Saturday, January 28, 2012

What you Write is Usually What you Read

Good news!

What you write is usually what you read.

Why is that good news?

Think about it. If you enjoy writing fantasy, then you're usually reading fantasy. You learn about plot, setting, characterization and more by reading fantasy. You see the style of the writer, you learn what he/she does to  make a fantasy chapter work.

You also see what doesn't work.

Photo by Sarah Sphar, courtesy of Flickr
I have an awful time when I read a book with too many characters. And I guess this can happen in any book, but fantasy novels seem to grasp the concept of multiple characters fairly easily. Think of Harry Potter, The Lord of the Rings, The Chronicles of Narnia, and you'll see multiple characters. Though the authors handle the concept well, not every writer can, or should. But it's a good idea to read such authors because they give us a good example of how to make each character unique, how to scatter the characters throughout the novel so that the reader doesn't forget who a character is, even giving us a map or two so we can see the world in which all of  the character's live.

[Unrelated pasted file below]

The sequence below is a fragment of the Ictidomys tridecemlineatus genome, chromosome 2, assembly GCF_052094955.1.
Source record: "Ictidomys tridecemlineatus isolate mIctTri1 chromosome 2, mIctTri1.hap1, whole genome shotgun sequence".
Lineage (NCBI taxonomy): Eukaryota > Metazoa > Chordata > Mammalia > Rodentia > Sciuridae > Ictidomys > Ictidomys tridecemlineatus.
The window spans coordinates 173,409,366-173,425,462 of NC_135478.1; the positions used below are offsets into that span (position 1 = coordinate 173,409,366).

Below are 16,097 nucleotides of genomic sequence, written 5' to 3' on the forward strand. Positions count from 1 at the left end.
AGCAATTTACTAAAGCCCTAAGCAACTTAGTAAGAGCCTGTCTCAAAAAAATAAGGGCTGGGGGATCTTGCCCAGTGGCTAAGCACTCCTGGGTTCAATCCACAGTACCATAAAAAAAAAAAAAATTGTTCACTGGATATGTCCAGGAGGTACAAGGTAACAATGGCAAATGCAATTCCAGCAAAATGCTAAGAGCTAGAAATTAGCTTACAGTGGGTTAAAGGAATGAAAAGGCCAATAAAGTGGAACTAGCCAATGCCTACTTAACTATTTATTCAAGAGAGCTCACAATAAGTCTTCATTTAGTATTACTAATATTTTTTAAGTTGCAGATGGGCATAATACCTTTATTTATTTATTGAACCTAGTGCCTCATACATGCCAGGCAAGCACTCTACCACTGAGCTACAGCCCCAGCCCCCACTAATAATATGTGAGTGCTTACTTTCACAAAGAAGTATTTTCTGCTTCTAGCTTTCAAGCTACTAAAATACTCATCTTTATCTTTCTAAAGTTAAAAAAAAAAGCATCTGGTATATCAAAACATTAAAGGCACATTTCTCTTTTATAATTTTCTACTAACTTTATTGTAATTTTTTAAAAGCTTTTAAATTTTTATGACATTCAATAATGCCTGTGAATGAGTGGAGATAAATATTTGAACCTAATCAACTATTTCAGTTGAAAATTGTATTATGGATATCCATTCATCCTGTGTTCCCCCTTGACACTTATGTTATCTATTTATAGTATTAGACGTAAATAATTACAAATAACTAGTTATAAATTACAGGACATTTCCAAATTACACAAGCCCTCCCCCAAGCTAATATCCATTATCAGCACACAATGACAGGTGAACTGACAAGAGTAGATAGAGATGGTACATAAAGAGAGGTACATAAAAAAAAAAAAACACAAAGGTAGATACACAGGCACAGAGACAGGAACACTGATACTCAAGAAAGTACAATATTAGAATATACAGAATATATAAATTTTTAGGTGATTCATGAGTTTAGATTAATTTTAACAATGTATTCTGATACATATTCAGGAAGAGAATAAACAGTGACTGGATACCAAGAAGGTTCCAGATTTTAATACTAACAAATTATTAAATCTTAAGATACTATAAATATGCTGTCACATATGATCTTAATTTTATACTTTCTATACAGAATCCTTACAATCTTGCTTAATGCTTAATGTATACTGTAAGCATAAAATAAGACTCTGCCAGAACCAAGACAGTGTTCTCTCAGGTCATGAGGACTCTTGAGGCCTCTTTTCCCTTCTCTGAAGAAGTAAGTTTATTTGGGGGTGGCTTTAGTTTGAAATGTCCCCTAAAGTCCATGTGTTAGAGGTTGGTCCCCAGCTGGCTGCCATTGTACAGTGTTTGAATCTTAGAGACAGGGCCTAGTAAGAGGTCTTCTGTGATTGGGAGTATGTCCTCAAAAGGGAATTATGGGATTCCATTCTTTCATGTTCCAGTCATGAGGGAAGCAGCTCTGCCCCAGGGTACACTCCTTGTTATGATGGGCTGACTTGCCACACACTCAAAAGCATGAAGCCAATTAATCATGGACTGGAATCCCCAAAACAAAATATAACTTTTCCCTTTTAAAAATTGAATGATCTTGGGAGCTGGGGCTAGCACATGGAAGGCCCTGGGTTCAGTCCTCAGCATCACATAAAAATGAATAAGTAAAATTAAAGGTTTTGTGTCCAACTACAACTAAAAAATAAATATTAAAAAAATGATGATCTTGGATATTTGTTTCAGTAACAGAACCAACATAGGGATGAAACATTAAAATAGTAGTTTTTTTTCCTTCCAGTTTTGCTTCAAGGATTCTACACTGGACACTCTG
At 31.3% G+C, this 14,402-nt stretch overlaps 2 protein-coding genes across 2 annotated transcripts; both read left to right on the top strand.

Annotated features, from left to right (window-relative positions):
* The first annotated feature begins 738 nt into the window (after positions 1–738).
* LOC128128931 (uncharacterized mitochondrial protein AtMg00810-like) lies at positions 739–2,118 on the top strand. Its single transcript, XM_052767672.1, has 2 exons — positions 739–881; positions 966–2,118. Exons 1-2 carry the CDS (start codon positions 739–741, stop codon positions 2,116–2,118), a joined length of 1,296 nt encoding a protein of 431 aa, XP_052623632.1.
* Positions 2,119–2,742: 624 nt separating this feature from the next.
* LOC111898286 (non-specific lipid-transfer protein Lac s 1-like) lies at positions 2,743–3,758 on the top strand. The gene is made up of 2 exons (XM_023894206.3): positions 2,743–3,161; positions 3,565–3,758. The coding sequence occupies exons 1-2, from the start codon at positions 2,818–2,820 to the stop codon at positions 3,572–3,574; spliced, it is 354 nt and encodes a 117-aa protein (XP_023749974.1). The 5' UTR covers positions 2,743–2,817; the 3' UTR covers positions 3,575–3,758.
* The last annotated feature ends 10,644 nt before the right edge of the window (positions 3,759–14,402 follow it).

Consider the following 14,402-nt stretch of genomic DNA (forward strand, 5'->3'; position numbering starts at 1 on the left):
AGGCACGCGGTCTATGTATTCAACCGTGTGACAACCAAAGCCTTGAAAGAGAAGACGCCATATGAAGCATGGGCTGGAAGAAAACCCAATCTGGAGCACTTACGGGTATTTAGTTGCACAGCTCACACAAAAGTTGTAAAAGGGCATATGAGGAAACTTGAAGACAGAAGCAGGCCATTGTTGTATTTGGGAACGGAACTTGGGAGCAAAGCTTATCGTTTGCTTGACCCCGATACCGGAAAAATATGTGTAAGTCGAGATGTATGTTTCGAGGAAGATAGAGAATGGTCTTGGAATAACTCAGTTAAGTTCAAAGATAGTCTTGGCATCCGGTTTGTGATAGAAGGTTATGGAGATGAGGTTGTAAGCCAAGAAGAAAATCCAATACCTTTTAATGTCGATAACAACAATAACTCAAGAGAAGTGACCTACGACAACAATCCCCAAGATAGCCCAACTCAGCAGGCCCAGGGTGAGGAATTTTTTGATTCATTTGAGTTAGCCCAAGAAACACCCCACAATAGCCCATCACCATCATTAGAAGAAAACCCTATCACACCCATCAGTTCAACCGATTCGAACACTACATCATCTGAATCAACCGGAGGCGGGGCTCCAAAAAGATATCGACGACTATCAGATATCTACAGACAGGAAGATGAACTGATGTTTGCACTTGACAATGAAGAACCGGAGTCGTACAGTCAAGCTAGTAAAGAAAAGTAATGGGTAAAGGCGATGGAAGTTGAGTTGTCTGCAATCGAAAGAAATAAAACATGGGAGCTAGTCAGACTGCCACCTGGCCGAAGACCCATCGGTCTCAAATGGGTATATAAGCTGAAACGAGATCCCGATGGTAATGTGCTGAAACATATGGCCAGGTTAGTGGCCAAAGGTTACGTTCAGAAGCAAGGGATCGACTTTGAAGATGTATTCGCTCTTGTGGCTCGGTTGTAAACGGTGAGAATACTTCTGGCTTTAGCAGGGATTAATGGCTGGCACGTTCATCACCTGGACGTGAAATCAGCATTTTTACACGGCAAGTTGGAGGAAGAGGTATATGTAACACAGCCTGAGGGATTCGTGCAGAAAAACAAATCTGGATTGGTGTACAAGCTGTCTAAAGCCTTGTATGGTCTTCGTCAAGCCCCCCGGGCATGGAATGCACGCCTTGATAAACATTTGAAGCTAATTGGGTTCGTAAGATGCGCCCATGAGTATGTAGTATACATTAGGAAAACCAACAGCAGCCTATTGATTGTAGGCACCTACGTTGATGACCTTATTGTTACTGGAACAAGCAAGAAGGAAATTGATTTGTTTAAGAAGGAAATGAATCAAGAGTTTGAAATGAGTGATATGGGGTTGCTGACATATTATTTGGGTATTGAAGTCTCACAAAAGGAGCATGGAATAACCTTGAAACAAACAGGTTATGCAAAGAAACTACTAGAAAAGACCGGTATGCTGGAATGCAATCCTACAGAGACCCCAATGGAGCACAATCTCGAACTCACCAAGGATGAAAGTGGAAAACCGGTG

If you prefer books by C.S. Lewis in the non-fiction category, like I do, you may find yourself writing books like, "Conquering your Goliaths--A Parable of the Five Stones," like me; especially if you like C.S. Lewis' fiction too.
Conquering Your Goliaths: A Parable of the Five Stones
My new book, released Jan. 23, 2012

If you're not reading what you like to write, get on it! There really is a purpose in reading what you want to write; not all of it is necessarily--fun. Sometimes, when I'm reading an especially good book, I go back over paragraphing, vivid imagery used, and so on. I look for what the author does that I can incorporate into my own writing, using my own voice, of course.

Great lessons can be learned from the authors we love, and we need to take their words into consideration, not only for the pure enjoyment of the read, but for our own benefit--as an author.

Reactions:

0 comments :

Post a Comment

Thank you for your comment.